What is the role of emotions in recruitment?
I have read this great blog recently on how having a good memory is important to be a successful recruiter (if that doesn’t ring a bell, check it out right here). As I was reading it I recalled something my mum would say about how an emotional reaction helps us remember things. She is a teacher, so she would use that a lot in her work. But how can emotions help when you work in recruitment?
Being able to recall all of the candidates you have come across in your role is close to impossible unless you get emotionally engaged. And, maybe I’m completely wrong (in which case I’d appreciate if you could let me know your point of view), but I really believe that emotional engagement is really important for a number of reasons.
When looking for the right candidates for a role, your mission is definitely not to help an individual secure a new position, but rather to help a business. That I think is really clear. It doesn’t change the fact that once you start a conversation with a potential candidate, you are in a position to represent their interests too. In fact, if you think long-term this is something you have to do – otherwise you’ll end up having to fill that very same role a couple of months later.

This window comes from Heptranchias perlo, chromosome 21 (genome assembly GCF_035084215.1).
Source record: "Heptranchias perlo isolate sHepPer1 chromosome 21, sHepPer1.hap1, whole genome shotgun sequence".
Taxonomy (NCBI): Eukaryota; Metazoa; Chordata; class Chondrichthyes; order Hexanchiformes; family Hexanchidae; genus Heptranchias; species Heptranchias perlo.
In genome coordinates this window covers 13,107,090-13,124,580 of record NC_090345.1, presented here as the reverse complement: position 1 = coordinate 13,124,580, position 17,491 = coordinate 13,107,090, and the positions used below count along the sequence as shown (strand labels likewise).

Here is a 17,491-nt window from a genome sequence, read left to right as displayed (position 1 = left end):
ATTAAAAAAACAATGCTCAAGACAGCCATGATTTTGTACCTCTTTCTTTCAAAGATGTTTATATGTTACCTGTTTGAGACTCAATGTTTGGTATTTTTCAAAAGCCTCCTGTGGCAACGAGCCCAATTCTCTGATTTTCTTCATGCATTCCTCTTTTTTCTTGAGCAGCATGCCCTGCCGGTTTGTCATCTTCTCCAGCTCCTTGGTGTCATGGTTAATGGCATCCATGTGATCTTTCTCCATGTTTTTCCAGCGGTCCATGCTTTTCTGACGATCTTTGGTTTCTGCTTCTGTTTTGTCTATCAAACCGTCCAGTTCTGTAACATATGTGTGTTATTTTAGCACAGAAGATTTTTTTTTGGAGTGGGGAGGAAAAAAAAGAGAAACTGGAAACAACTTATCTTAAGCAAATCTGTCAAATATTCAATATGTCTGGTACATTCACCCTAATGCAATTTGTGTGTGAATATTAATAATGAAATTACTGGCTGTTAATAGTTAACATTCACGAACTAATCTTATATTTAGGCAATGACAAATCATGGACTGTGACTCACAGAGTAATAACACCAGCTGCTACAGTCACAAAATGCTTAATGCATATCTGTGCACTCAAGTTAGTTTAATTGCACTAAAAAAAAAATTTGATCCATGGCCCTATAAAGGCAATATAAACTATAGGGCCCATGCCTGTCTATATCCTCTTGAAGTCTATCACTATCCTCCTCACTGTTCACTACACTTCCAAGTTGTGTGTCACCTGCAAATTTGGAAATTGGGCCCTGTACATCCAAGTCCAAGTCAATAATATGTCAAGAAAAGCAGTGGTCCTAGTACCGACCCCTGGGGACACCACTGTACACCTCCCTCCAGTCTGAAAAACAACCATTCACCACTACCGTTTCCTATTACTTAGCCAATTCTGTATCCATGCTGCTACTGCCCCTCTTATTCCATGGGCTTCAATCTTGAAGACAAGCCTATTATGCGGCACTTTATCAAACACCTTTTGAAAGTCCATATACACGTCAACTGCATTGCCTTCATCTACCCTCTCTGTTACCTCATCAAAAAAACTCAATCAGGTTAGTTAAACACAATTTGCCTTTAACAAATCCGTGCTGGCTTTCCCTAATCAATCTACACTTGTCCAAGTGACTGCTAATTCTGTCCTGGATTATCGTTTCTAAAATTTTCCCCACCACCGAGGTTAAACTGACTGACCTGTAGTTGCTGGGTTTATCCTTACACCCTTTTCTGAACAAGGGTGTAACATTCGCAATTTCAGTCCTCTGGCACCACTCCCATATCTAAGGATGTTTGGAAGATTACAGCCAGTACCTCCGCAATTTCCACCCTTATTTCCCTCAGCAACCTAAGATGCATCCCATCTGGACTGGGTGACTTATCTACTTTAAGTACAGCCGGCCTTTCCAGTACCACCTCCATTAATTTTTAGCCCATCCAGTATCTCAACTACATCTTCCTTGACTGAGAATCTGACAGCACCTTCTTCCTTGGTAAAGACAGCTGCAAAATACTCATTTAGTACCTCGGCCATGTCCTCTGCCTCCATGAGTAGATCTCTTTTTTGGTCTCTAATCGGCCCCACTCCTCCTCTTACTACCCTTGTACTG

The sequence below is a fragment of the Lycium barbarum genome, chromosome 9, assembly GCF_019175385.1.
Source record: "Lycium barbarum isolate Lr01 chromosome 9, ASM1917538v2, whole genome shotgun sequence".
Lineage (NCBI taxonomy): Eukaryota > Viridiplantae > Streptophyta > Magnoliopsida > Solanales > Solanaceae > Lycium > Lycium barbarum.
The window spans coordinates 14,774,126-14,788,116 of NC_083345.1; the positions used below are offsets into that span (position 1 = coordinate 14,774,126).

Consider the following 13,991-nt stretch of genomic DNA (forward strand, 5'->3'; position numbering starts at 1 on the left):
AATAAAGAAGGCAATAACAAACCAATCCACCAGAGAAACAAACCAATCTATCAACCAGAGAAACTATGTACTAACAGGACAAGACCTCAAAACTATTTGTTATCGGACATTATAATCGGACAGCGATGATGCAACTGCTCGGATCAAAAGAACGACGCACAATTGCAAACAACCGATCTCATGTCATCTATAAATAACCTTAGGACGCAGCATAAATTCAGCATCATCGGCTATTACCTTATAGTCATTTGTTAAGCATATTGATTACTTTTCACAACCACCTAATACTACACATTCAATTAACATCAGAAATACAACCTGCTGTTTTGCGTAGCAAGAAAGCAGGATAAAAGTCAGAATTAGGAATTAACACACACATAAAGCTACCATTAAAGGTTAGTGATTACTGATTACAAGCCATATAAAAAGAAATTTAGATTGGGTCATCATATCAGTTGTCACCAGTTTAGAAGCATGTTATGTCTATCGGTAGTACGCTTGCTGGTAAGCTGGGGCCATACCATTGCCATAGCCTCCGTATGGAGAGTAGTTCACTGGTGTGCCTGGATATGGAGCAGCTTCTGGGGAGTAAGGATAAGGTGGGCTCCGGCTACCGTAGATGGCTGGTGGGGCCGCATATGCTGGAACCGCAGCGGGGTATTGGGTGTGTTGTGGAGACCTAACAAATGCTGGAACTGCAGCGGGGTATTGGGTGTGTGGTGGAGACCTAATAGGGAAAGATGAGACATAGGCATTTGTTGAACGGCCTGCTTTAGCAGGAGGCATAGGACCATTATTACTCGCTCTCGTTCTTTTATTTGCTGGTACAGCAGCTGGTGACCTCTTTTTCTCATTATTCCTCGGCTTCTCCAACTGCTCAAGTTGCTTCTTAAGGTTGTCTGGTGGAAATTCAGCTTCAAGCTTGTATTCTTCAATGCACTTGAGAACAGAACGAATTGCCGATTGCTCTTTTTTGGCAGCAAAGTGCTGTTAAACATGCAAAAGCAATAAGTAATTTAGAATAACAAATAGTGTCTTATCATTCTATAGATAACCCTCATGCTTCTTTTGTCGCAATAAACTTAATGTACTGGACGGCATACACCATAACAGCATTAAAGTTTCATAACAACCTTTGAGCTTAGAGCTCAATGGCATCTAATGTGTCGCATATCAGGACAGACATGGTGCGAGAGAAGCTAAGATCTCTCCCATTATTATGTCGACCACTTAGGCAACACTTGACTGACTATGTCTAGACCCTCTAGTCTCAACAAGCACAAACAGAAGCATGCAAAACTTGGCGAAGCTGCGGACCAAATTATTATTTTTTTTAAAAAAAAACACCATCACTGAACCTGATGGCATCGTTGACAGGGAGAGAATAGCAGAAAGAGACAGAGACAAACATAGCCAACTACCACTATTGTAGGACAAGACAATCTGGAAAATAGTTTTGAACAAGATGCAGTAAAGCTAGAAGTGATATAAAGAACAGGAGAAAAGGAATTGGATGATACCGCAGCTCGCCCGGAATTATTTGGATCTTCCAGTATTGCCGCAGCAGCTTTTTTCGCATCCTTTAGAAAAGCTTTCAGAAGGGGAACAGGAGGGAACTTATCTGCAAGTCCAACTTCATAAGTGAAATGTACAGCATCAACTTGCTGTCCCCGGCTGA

Getting emotionally invested helps you better understand if a candidate is a match for the position you are working on as well as if the role is a match for them. Which is, after all, the ideal situation.
It also helps you sell the role and the client – candidates will feel if you are genuinely excited about the ‘great opportunity’ you are telling them about, something I have already covered in one of my previous blogs.
On the other hand, emotions can negatively influence the decisions you make in a recruitment process. If you enjoy your conversation with a candidate, you might end up evaluating them as stronger than they actually are. This of course works both ways, so candidates who are… well, let’s just say not so pleasant to interact with, might not get selected for the role just because you didn’t really ‘like’ them.
As in any other situation, being aware of that risk doesn’t necessarily solve the problem. But it definitely helps you make more accurate decisions as you take into account that emotions are a factor in your thought process. What I’m trying to say is that claiming that you have no emotions when it comes to recruitment can make your work less effective as it is rarely the truth.
So what do you say? Am I completely wrong here? Do you allow yourself to have emotions at work or do you just leave them at the office door?